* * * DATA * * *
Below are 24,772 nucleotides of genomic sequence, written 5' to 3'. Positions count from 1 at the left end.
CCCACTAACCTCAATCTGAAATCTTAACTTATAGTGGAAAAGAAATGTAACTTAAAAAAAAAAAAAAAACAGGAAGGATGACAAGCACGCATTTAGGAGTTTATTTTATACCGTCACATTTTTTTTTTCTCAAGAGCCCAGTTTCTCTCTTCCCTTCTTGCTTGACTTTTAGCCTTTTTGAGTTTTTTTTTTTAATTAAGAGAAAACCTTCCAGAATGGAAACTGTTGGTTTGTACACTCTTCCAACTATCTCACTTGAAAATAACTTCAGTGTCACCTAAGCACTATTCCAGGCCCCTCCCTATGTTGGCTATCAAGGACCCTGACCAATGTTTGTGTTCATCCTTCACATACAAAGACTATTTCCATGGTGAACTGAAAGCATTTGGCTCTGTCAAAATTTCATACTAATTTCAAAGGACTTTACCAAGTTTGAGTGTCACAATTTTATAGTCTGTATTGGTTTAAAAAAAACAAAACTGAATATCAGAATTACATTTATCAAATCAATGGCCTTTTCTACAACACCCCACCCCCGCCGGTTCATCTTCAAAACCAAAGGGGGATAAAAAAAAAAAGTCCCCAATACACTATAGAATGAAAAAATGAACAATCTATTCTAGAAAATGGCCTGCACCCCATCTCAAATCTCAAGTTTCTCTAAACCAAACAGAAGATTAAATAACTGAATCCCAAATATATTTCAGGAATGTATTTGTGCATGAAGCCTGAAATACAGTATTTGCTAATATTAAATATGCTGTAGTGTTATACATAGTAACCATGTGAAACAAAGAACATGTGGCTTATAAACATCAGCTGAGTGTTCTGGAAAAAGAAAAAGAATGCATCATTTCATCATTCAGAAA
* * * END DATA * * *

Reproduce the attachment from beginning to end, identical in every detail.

Below are 24,772 nucleotides of genomic sequence, written 5' to 3'. Positions count from 1 at the left end.
CCCACTAACCTCAATCTGAAATCTTAACTTATAGTGGAAAAGAAATGTAACTTAAAAAAAAAAAAAAAACAGGAAGGATGACAAGCACGCATTTAGGAGTTTATTTTATACCGTCACATTTTTTTTTTCTCAAGAGCCCAGTTTCTCTCTTCCCTTCTTGCTTGACTTTTAGCCTTTTTGAGTTTTTTTTTTTAATTAAGAGAAAACCTTCCAGAATGGAAACTGTTGGTTTGTACACTCTTCCAACTATCTCACTTGAAAATAACTTCAGTGTCACCTAAGCACTATTCCAGGCCCCTCCCTATGTTGGCTATCAAGGACCCTGACCAATGTTTGTGTTCATCCTTCACATACAAAGACTATTTCCATGGTGAACTGAAAGCATTTGGCTCTGTCAAAATTTCATACTAATTTCAAAGGACTTTACCAAGTTTGAGTGTCACAATTTTATAGTCTGTATTGGTTTAAAAAAAACAAAACTGAATATCAGAATTACATTTATCAAATCAATGGCCTTTTCTACAACACCCCACCCCCGCCGGTTCATCTTCAAAACCAAAGGGGGATAAAAAAAAAAAGTCCCCAATACACTATAGAATGAAAAAATGAACAATCTATTCTAGAAAATGGCCTGCACCCCATCTCAAATCTCAAGTTTCTCTAAACCAAACAGAAGATTAAATAACTGAATCCCAAATATATTTCAGGAATGTATTTGTGCATGAAGCCTGAAATACAGTATTTGCTAATATTAAATATGCTGTAGTGTTATACATAGTAACCATGTGAAACAAAGAACATGTGGCTTATAAACATCAGCTGAGTGTTCTGGAAAAAGAAAAAGAATGCATCATTTCATCATTCAGAAA